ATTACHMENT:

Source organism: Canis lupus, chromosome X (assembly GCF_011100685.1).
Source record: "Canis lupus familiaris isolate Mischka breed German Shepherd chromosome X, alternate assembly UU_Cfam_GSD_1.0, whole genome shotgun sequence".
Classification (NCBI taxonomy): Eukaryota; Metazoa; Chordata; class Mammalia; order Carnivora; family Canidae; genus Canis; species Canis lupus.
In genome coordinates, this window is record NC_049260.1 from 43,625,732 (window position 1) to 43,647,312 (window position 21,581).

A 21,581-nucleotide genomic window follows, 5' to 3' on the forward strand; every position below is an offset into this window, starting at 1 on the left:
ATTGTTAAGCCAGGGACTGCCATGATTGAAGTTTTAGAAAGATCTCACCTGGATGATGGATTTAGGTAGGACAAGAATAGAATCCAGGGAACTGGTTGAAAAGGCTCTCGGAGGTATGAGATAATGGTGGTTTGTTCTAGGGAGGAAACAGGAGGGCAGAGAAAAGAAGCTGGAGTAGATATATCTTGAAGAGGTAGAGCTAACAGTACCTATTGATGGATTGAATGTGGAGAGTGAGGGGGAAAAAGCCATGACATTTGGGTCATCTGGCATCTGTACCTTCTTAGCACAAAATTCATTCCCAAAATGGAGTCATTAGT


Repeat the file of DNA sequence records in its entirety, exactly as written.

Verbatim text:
Source organism: Canis lupus, chromosome X (assembly GCF_011100685.1).
Source record: "Canis lupus familiaris isolate Mischka breed German Shepherd chromosome X, alternate assembly UU_Cfam_GSD_1.0, whole genome shotgun sequence".
Classification (NCBI taxonomy): Eukaryota; Metazoa; Chordata; class Mammalia; order Carnivora; family Canidae; genus Canis; species Canis lupus.
In genome coordinates, this window is record NC_049260.1 from 43,625,732 (window position 1) to 43,647,312 (window position 21,581).

A 21,581-nucleotide genomic window follows, 5' to 3' on the forward strand; every position below is an offset into this window, starting at 1 on the left:
ATTGTTAAGCCAGGGACTGCCATGATTGAAGTTTTAGAAAGATCTCACCTGGATGATGGATTTAGGTAGGACAAGAATAGAATCCAGGGAACTGGTTGAAAAGGCTCTCGGAGGTATGAGATAATGGTGGTTTGTTCTAGGGAGGAAACAGGAGGGCAGAGAAAAGAAGCTGGAGTAGATATATCTTGAAGAGGTAGAGCTAACAGTACCTATTGATGGATTGAATGTGGAGAGTGAGGGGGAAAAAGCCATGACATTTGGGTCATCTGGCATCTGTACCTTCTTAGCACAAAATTCATTCCCAAAATGGAGTCATTAGT